My rating: 2 of 5 stars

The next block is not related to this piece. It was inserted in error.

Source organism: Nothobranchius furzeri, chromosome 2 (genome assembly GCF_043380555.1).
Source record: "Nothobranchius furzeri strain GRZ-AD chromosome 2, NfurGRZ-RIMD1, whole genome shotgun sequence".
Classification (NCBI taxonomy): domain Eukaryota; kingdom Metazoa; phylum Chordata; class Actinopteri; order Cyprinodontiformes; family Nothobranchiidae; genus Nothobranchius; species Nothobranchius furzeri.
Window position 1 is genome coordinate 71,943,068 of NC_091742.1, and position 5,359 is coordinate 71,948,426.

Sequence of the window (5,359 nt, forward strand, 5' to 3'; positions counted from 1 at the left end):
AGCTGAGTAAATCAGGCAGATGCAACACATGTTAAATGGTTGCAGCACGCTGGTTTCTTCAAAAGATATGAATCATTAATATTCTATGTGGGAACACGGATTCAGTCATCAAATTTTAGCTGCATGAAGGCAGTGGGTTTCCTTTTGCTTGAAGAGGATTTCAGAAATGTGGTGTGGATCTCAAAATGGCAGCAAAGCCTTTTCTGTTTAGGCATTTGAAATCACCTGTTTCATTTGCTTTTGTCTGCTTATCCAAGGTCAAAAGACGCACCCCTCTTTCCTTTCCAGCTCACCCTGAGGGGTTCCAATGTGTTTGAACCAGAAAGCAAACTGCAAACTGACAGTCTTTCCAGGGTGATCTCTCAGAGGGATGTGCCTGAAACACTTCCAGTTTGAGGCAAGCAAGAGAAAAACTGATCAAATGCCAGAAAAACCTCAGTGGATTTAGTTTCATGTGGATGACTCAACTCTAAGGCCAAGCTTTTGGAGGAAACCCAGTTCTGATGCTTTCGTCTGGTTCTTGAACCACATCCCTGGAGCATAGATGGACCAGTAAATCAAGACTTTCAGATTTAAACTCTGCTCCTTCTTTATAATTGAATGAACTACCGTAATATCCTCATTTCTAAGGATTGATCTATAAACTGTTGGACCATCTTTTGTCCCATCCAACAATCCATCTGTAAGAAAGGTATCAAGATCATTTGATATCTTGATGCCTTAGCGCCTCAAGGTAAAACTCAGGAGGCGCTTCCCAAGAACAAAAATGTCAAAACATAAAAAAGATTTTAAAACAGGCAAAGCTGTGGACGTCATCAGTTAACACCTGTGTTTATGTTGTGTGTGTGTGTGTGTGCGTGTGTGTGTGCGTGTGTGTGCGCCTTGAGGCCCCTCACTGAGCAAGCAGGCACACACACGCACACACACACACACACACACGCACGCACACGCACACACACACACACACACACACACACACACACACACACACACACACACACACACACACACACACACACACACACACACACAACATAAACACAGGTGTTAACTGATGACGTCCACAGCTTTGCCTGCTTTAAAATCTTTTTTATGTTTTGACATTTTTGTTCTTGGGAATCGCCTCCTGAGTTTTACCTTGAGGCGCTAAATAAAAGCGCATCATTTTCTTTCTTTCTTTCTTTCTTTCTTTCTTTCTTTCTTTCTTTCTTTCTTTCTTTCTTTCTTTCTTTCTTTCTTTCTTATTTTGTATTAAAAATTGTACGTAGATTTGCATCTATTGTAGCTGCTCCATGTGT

I really enjoyed An Assembly Such as This, the first book in Pamela Aidan’s Fitzwilliam Darcy, Gentleman series, which probably made the second book, Duty and Desire even more disappointing. But even when not being compared to its enjoyable predecessor, this book is not good. In Duty and Desire, Aidan covers the so-called silent period of Pride and Prejudice and it just provides more evidence that Elizabeth Bennett and her crazy family are the heart and soul of the story. Duty and Desire starts out boringly as we get a minutely detailed look at Darcy’s home life with Georgiana and his other relatives, including his cousin Fitzwilliam. But boring is better than ridiculous, which is what the tale becomes after Darcy and his valet, Fletcher, go to Norwyck on a wife hunting expedition. No fan of Pride and Prejudice was going to like that! During their stay at Norwyck, to which the bulk of the novel is devoted, Darcy delves into a plot of Ancient superstitions, amateur detective work, revenge, and romantic intrigue. Like a boring gothic novel. Duty and Desire had none of the Austen-esque feel of the first book, which is probably the most important thing when writing a reimagining of one of Jane’s beloved novels. Honestly, if I didn’t feel like I needed to finish this book in order to read the last part of the trilogy, which hopefully will be on par with the first book, I would not have finished this one. And I probably didn’t even need to.